Did Jesus really feed the 5000 with 5 loaves and 2 fish?

Erik Manning
9 min readAug 7, 2019
Photo by Ryoji Iwata on Unsplash

The feeding of the 5000 is one of Jesus’ most popular miracles. If you grew up in church, you probably saw it depicted on many a flannel graph. You know the story: Jesus was in a deserted place where large crowds were hanging on his every word. When it started to get late, Jesus’ disciples asked him to disperse the gathering to the surrounding villages so they could grab a bite to eat. Rather than sending them home, Jesus took five loaves and two fish and fed the multitude. The young lad who shared his food became famous that day and was sent home with 12 baskets full of leftovers.

Critics of the Bible tend to laugh at this miracle story. It sounds like a pious fiction meant only to teach that God can do a lot even when given very little. Or maybe it’s meant to make Jesus look like another Moses. Just as the children of Israel were fed with manna and quail from heaven under Moses, so Jesus miraculously provides a big crowd some Filet-O-Fish sandwiches. But what if I told you that this story has some real evidential basis? No, seriously. Hear me out for a sec.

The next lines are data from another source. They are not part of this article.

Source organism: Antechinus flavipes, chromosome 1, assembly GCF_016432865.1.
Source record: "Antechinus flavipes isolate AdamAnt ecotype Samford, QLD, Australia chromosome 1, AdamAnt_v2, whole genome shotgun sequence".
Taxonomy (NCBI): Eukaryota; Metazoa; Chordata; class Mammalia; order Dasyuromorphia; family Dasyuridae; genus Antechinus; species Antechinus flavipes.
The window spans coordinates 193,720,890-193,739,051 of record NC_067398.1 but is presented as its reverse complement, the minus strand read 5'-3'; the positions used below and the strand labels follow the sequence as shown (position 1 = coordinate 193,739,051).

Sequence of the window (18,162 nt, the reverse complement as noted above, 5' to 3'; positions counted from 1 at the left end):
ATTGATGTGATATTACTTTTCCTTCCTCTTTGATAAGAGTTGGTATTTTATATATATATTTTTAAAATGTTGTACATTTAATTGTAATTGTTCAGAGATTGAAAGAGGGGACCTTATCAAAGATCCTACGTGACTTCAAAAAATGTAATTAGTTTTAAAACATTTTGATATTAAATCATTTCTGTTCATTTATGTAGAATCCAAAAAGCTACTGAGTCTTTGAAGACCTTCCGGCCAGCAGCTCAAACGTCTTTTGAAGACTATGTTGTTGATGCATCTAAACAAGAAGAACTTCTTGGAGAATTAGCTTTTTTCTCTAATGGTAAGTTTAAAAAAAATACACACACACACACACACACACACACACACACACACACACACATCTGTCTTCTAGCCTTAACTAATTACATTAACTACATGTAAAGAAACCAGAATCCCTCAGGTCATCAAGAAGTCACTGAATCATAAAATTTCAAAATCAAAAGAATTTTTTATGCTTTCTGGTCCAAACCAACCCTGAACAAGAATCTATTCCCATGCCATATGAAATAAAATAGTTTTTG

The evidence for the feeding of the 5000 comes in the form of some internal evidence that goes by the funny name of ‘undesigned coincidences’.


‘Undesigned coincidences’ is a phrase that was coined by the 19th-century writer JJ Blunt, who wrote a fascinating book on the topic that you can download for free. They’re called ‘undesigned’ because they’re incidental details that writers left out that raise questions, only to be filled in by another writer in an undesigned way.

Detective J. Warner Wallace is a former-atheist-turned-Christian after looking at the gospels in a similar way he’d investigate crimes. Reading these as a skeptic caught his attention. Here’s how Wallace describes undesigned coincidences:

When I first read through the Gospels forensically, comparing those places where two or more gospel writers were describing the same event, I was immediately struck by the inadvertent support that each writer provided for the other. The accounts puzzled together just the way one would expect from independent eyewitnesses. When one gospel eyewitness described an event and left out a detail

Erik Manning

I am the Reasonable Faith Chapter Director in Cedar Rapids and the writer for isjesusalive.com. I’m interested in the intersection of Christianity and history.